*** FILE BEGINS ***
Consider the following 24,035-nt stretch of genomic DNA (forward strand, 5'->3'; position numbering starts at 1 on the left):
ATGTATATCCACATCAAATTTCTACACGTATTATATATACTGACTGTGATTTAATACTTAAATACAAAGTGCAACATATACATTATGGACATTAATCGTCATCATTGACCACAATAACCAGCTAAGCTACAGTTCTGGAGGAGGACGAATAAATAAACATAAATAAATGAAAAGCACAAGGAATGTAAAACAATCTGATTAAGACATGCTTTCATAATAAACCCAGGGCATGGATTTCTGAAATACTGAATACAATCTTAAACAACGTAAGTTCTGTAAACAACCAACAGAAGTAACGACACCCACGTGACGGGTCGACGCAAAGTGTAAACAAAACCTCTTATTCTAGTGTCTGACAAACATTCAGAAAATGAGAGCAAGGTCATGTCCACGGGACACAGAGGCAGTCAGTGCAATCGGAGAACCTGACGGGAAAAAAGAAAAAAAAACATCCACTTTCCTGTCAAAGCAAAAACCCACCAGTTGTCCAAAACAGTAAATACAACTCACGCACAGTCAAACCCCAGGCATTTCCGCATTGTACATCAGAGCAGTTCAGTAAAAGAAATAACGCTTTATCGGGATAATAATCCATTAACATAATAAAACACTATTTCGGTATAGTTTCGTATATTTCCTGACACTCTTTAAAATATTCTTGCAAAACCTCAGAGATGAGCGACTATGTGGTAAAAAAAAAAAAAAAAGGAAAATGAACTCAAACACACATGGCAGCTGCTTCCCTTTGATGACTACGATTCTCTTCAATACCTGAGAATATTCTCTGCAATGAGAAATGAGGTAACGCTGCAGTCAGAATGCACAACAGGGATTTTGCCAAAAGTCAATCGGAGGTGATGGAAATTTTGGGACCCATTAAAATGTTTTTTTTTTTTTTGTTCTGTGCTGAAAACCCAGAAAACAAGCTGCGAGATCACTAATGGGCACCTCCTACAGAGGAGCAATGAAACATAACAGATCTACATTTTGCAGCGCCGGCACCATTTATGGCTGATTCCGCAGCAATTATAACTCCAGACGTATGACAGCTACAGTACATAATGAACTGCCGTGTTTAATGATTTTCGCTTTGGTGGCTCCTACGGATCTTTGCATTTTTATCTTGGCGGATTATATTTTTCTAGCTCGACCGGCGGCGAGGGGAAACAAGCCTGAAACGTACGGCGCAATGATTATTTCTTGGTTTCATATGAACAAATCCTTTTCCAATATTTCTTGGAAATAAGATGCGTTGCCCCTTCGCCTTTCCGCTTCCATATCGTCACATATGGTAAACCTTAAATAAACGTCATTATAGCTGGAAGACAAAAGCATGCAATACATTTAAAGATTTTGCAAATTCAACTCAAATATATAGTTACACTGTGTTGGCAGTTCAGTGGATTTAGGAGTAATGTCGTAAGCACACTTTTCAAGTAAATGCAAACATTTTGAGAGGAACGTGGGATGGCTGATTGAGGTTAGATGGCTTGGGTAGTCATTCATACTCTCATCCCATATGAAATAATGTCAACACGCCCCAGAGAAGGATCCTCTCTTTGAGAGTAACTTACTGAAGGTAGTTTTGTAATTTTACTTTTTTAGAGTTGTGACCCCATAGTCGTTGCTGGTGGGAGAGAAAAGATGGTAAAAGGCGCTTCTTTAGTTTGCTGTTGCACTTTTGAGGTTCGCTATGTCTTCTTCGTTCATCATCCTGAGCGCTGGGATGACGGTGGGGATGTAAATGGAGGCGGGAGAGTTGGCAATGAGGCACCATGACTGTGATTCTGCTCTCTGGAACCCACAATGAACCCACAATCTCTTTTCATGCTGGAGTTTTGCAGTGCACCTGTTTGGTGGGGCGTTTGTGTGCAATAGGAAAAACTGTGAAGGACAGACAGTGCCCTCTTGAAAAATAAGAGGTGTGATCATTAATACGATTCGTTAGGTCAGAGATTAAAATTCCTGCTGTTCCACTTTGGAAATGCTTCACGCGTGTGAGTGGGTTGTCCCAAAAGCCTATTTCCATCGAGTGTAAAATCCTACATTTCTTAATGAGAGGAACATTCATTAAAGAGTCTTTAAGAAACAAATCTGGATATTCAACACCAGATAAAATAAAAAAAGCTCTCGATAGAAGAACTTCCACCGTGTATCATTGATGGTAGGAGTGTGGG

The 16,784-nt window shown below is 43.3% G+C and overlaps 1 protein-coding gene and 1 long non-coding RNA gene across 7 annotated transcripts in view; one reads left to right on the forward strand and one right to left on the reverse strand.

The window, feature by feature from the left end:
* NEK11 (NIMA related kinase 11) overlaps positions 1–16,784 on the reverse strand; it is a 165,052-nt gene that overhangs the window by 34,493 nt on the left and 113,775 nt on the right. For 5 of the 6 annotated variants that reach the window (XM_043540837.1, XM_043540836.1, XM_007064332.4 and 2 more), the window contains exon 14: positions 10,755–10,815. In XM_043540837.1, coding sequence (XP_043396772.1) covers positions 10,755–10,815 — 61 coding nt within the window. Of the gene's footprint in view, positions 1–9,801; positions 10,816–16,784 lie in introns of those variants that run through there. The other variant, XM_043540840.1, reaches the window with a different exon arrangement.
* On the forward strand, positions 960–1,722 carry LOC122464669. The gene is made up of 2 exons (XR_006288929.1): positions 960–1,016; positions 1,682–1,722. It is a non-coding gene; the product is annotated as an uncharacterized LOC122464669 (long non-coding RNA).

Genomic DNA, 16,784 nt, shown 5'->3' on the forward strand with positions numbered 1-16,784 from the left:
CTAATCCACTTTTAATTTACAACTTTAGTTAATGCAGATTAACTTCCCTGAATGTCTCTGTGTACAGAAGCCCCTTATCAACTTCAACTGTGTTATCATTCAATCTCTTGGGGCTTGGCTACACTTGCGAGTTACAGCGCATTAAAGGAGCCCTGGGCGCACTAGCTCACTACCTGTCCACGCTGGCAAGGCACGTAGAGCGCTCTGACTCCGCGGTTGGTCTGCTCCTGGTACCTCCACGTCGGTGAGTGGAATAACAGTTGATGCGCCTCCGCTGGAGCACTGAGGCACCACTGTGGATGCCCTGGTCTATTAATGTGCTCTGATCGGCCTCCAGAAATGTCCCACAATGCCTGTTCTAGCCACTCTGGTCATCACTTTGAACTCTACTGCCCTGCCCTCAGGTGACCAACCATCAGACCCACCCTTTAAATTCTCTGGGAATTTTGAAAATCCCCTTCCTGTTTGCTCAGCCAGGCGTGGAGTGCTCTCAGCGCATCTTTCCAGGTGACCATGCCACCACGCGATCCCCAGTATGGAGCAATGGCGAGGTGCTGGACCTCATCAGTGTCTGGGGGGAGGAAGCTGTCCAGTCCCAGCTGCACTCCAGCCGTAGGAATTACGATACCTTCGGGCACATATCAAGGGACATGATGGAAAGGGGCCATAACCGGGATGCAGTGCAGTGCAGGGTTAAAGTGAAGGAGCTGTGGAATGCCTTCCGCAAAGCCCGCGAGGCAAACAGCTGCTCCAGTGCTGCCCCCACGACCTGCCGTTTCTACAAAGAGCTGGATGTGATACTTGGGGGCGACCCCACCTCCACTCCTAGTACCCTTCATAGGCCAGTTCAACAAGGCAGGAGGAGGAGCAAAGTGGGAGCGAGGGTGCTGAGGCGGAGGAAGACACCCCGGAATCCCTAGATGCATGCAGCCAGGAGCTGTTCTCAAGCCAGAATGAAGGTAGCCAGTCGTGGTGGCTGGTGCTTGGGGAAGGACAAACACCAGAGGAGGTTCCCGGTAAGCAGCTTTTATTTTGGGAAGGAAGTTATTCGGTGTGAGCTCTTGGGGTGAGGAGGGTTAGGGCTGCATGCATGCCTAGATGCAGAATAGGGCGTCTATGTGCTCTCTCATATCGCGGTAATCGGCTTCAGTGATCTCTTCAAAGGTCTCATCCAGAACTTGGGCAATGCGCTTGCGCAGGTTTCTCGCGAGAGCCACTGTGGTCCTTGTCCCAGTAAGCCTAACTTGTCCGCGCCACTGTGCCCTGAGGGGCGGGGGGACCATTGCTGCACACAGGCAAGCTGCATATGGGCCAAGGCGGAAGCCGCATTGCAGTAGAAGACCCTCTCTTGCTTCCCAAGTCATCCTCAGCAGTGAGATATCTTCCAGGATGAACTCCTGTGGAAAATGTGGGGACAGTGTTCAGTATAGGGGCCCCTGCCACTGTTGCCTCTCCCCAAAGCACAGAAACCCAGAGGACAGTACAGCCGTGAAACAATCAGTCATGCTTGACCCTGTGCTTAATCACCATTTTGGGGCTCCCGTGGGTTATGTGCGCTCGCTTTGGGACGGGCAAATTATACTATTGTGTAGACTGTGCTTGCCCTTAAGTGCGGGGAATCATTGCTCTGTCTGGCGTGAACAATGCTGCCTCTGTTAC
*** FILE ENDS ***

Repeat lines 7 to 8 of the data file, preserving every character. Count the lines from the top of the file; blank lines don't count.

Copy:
Genomic DNA, 16,784 nt, shown 5'->3' on the forward strand with positions numbered 1-16,784 from the left:
CTAATCCACTTTTAATTTACAACTTTAGTTAATGCAGATTAACTTCCCTGAATGTCTCTGTGTACAGAAGCCCCTTATCAACTTCAACTGTGTTATCATTCAATCTCTTGGGGCTTGGCTACACTTGCGAGTTACAGCGCATTAAAGGAGCCCTGGGCGCACTAGCTCACTACCTGTCCACGCTGGCAAGGCACGTAGAGCGCTCTGACTCCGCGGTTGGTCTGCTCCTGGTACCTCCACGTCGGTGAGTGGAATAACAGTTGATGCGCCTCCGCTGGAGCACTGAGGCACCACTGTGGATGCCCTGGTCTATTAATGTGCTCTGATCGGCCTCCAGAAATGTCCCACAATGCCTGTTCTAGCCACTCTGGTCATCACTTTGAACTCTACTGCCCTGCCCTCAGGTGACCAACCATCAGACCCACCCTTTAAATTCTCTGGGAATTTTGAAAATCCCCTTCCTGTTTGCTCAGCCAGGCGTGGAGTGCTCTCAGCGCATCTTTCCAGGTGACCATGCCACCACGCGATCCCCAGTATGGAGCAATGGCGAGGTGCTGGACCTCATCAGTGTCTGGGGGGAGGAAGCTGTCCAGTCCCAGCTGCACTCCAGCCGTAGGAATTACGATACCTTCGGGCACATATCAAGGGACATGATGGAAAGGGGCCATAACCGGGATGCAGTGCAGTGCAGGGTTAAAGTGAAGGAGCTGTGGAATGCCTTCCGCAAAGCCCGCGAGGCAAACAGCTGCTCCAGTGCTGCCCCCACGACCTGCCGTTTCTACAAAGAGCTGGATGTGATACTTGGGGGCGACCCCACCTCCACTCCTAGTACCCTTCATAGGCCAGTTCAACAAGGCAGGAGGAGGAGCAAAGTGGGAGCGAGGGTGCTGAGGCGGAGGAAGACACCCCGGAATCCCTAGATGCATGCAGCCAGGAGCTGTTCTCAAGCCAGAATGAAGGTAGCCAGTCGTGGTGGCTGGTGCTTGGGGAAGGACAAACACCAGAGGAGGTTCCCGGTAAGCAGCTTTTATTTTGGGAAGGAAGTTATTCGGTGTGAGCTCTTGGGGTGAGGAGGGTTAGGGCTGCATGCATGCCTAGATGCAGAATAGGGCGTCTATGTGCTCTCTCATATCGCGGTAATCGGCTTCAGTGATCTCTTCAAAGGTCTCATCCAGAACTTGGGCAATGCGCTTGCGCAGGTTTCTCGCGAGAGCCACTGTGGTCCTTGTCCCAGTAAGCCTAACTTGTCCGCGCCACTGTGCCCTGAGGGGCGGGGGGACCATTGCTGCACACAGGCAAGCTGCATATGGGCCAAGGCGGAAGCCGCATTGCAGTAGAAGACCCTCTCTTGCTTCCCAAGTCATCCTCAGCAGTGAGATATCTTCCAGGATGAACTCCTGTGGAAAATGTGGGGACAGTGTTCAGTATAGGGGCCCCTGCCACTGTTGCCTCTCCCCAAAGCACAGAAACCCAGAGGACAGTACAGCCGTGAAACAATCAGTCATGCTTGACCCTGTGCTTAATCACCATTTTGGGGCTCCCGTGGGTTATGTGCGCTCGCTTTGGGACGGGCAAATTATACTATTGTGTAGACTGTGCTTGCCCTTAAGTGCGGGGAATCATTGCTCTGTCTGGCGTGAACAATGCTGCCTCTGTTAC